Fall 2004 Table of Contents.
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 New & Now.

Stories:

Battlefield Bacteria

The Last Word

Historic Disclosure

Genetically Altered

School for Scientists

Gravity Unbound

Papers and Profits

 

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The Last Word

"Language most shews a man: Speak, that I may see thee," wrote poet Ben Jonson in 1641. At the time Jonson composed these lines, the world's people revealed themselves through innumerable tongues. Today there are far fewer, probably around 6,000, and many of these, scholars fear, will likely not survive the present century.

"In the next 100 years, probably half of the world's languages will disappear unless vigorous measures are taken now," says N. Louanna Furbee, a professor emerita of anthropology and research associate at MU who earlier this year was honored with a lifetime service award from the Linguistic Society of America.

The vigorous measures Furbee recommends include working directly with native speakers to preserve grammar and oral traditions, training local people in methods of language documentation, and helping them to develop ways to teach their tongue to the next generation.

During her long career, Furbee has successfully used these methods and others to help protect Tojolab'al, a Mayan language spoken in the Chiapas region of Mexico, and to preserve Chiwere, a Native American language once widely spoken by the Otoe-Missouria and Iowa Tribes.

Why, exactly, should we care about these impossibly esoteric means of communication? After all, no more than 36,000 people speak Tojolab'al, and scholars believe no fluent native speakers of Chiwere remain.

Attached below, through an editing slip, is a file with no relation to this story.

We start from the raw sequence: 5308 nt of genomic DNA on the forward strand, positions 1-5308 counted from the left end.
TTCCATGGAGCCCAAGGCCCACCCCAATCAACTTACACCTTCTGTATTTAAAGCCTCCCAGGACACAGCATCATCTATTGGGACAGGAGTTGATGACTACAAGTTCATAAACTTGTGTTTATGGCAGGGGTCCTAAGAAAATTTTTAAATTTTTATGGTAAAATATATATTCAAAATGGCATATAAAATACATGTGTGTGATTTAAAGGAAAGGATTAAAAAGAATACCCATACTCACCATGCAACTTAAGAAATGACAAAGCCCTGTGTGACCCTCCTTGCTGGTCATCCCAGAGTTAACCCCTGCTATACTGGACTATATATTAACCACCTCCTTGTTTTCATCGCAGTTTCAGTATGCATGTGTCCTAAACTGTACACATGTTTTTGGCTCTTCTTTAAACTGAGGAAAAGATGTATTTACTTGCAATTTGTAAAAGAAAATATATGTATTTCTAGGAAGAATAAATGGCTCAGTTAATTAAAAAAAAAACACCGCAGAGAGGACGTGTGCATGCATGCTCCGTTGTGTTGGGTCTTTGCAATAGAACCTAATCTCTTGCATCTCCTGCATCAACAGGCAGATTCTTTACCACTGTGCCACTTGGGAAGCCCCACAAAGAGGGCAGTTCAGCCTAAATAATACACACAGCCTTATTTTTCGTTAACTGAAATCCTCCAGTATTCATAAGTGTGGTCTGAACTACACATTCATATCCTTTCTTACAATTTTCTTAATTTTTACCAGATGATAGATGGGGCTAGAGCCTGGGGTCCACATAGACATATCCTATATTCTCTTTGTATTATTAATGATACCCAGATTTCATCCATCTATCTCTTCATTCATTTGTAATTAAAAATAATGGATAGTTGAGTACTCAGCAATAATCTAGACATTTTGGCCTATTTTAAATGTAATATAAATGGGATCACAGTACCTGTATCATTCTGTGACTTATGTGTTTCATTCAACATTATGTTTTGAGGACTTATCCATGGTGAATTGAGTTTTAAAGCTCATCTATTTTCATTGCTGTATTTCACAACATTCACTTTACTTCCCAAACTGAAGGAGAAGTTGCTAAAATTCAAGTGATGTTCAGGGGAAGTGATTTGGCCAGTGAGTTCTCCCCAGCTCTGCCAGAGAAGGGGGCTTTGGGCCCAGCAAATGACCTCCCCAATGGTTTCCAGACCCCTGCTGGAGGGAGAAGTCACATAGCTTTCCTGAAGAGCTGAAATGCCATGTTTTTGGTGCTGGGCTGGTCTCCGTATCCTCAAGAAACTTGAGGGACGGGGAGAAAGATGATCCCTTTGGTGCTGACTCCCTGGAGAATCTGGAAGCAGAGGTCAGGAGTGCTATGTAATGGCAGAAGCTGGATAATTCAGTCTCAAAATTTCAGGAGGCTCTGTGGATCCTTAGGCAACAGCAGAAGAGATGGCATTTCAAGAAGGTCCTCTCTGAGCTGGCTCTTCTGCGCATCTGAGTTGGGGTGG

"These are vastly different languages with vastly different ways of solving problems," Furbee says. "If we lose them, we lose unique perspectives on the world, unique logics and unique ways of encoding the world for understanding."

Speakers of Tojolab'al, for example, are uniquely equipped to communicate the veracity of information they've received -- a skill most Americans might profit from adopting during, say, the upcoming presidential primary season. "There are about 50 grammatically integrated ways for [Tojolab'al speakers] to signal how true they believe information to be when they speak," Furbee says. "These include words, or parts of words, that indicate that the speaker knows the truthfulness first hand ... or has the information on reliable authority."

Other linguistic markers can show a range of doubt up to a level that indicates the speaker considers the information a rumor, or even believes it to be completely false. "In English," says Furbee, "we can make these same discriminations in speaking, but doing so requires us to use circumlocutions and many extra words."

       
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Published by the Office of Research.

©2007 Curators of the University of Missouri. Click here to contact the editor.